Some of the piggies from Polyface helping mix the compost.
Growing up, I didn’t think about where my food came from. And sadly, I have to say the same about my twenties. Then, I started a family, and pregnant with my first child, I started to question everything I put into my body. Where did it come from? How was it grown? Was it sprayed with any chemicals? I began to venture out, starting small. I watched a documentary called Fresh, and was blown away by a guy named Joel Salatin. The way he argued his points and explained his passion for sustainable farming draws you in. His vocabulary is eloquent, and his speech is lyrical, forcing you to want to listen. You can see a glimpse of it here, but if you just search Joel Salatin on YouTube, you can find a plethora of interesting videos from Joel. I began ordering meat from his farm, Polyface Farm located near Charlottesville, VA. Polyface delivers to various host sites in Northern Virginia on a monthly basis.
After baby #2, I discovered Fields of Athenry on a Saturday afternoon drive with the kids while Jonathan was busy at the salon. I met the owner, Elaine on our visit there. She shared a lot of great information with me, but what I remembered most was her caring nature. One of her chickens had just had baby chicks. She showed my children and let them hold one of the chicks, then explained how they hatch. She also took them outside and had one of her girls set us up with feeding the baby lambs. I quickly made visiting FOA farm a Saturday tradition that summer, taking the kids to see the animals and learn about where food comes from as well as picking up delicious, fresh meats for the week.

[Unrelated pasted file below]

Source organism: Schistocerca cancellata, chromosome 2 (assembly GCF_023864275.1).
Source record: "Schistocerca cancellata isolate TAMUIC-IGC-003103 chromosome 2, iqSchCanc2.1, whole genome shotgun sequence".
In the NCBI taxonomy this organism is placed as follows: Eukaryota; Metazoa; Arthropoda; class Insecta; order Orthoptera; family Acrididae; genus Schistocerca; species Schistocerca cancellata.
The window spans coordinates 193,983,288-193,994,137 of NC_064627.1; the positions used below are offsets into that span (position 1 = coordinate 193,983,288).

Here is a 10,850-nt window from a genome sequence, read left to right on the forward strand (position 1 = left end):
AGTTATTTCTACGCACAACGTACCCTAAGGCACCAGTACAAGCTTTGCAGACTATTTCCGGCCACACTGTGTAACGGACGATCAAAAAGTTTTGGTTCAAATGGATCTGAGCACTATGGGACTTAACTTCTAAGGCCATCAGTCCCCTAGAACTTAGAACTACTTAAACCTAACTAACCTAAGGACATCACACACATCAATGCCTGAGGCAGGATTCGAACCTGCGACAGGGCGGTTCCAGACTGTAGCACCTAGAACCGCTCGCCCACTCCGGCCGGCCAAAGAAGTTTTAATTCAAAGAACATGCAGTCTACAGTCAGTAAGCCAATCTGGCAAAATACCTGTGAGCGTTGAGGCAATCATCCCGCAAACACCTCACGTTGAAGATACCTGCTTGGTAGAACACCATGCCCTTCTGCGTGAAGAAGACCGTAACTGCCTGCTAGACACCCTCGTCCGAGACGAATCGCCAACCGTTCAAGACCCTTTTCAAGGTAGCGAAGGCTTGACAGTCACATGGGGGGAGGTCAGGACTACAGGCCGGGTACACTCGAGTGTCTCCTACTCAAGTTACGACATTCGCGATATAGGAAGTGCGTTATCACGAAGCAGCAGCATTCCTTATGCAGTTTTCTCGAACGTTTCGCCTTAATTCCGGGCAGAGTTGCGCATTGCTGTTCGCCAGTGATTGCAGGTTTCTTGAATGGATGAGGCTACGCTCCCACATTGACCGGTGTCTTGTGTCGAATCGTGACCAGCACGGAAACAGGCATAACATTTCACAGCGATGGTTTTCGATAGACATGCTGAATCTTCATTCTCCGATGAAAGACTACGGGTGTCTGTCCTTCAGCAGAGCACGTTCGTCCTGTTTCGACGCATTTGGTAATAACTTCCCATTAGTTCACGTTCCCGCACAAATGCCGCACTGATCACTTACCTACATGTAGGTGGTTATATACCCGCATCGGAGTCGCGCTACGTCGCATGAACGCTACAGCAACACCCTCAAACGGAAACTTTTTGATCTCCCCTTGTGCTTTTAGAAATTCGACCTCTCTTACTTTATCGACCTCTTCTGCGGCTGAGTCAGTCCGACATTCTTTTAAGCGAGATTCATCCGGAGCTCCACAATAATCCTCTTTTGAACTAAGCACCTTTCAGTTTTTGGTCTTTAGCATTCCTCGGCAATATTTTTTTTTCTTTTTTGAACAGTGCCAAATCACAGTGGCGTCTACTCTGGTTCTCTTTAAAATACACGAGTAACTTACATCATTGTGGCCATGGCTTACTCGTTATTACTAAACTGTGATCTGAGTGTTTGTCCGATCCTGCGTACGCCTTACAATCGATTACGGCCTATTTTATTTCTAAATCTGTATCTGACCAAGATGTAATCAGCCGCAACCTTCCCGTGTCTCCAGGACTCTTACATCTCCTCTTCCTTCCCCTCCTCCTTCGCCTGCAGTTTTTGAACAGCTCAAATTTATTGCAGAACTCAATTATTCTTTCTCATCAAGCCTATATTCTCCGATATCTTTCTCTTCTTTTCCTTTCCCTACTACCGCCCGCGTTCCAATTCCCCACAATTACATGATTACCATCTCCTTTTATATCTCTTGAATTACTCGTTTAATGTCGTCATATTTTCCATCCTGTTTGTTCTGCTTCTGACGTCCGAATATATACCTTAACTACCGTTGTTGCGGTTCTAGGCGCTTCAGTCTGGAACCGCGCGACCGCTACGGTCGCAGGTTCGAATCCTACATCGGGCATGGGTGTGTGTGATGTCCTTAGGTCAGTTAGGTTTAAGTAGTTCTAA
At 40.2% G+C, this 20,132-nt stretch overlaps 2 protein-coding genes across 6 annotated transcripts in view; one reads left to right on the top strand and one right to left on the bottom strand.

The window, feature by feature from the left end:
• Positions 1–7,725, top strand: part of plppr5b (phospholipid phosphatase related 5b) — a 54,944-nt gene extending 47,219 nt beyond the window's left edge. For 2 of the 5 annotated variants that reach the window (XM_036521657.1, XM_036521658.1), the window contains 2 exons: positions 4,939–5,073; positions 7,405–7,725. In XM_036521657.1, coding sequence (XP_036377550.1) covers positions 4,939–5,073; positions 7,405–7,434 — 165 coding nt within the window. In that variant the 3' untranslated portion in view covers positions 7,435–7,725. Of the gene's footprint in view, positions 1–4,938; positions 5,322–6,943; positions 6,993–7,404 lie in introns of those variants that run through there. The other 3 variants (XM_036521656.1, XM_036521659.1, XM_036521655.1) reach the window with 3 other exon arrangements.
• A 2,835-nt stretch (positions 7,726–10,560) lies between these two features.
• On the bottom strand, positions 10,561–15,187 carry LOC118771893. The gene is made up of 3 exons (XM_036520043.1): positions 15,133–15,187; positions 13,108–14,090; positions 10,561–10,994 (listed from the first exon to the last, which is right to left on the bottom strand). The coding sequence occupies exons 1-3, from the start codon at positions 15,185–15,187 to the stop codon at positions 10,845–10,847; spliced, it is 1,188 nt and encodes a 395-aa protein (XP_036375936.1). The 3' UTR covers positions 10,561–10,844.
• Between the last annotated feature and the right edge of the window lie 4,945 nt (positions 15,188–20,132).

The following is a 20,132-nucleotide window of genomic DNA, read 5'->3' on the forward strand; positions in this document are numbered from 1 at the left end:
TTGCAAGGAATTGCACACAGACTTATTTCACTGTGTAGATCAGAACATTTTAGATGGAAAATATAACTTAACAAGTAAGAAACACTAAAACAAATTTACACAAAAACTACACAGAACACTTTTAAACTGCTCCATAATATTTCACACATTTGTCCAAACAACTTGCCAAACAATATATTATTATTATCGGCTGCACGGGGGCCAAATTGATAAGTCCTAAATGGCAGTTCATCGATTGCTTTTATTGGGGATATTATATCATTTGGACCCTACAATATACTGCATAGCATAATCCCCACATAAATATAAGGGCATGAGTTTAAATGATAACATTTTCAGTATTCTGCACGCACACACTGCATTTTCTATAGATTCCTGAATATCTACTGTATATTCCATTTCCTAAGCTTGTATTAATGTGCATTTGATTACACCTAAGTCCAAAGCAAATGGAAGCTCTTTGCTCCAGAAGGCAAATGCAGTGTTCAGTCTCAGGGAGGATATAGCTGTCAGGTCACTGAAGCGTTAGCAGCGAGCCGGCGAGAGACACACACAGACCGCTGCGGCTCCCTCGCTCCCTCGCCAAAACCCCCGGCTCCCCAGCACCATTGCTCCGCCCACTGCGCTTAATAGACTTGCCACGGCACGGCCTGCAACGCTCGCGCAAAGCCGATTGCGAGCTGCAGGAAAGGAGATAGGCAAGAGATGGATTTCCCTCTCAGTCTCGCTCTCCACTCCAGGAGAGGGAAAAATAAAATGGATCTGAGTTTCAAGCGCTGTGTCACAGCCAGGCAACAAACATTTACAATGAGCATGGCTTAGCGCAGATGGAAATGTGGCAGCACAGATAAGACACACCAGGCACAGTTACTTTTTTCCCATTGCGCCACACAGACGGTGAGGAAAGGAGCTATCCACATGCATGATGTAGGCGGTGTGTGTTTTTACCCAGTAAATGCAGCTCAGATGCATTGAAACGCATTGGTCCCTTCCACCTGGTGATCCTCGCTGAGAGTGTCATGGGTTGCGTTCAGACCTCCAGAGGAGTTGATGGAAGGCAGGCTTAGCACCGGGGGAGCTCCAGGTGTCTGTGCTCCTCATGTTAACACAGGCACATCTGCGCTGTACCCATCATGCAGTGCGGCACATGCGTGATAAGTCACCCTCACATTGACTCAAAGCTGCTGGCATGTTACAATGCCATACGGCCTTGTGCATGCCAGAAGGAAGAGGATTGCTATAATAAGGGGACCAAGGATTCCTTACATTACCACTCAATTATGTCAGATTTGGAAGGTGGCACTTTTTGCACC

Feeding chickens at Chicama Run Farm
Through my continued exploration of Virginia farms, I signed up for CSAs (Community Supported Agriculture), finding a winter CSA through Moutoux Orchard. (It’s now a year-round food club). Rob at Moutoux grows the most delicious, chemical free peaches I have ever eaten. I discovered another farm from a friend right next to Moutoux called Chicama Run. Dana, the owner and operator of Chicama Run is an amazing woman. I am not even sure if amazing is a big enough word to describe Dana. She cares for her farm, for her family, and for her community. She truly, truly cares about what you feed yourself. She shares a ton of great information on her blog and Facebook page. A great part for the kiddos about visiting her farm is being able to feed all the free range chickens!!
If you haven’t guessed yet, our April community outreach for Salon Khouri is to introduce you to some of these wonderful farmers. Earth Day is later this month and we can’t think of a better way to celebrate than thanking these guys for helping care for the earth through better, smarter farming.
We will also be donating $1 from every haircut this month toward a scholarship to help send a lucky individual to a Polyface Intensive Discovery Seminar where Joel helps teach others sustainable farming practices. If you’d like to donate, you can do so through our Community Page.
* updated 5/25/2013, in lieu of sending someone to the Polyface Intensive Discovery Seminar, we donated to the Farm to Consumer Legal Defense Fund.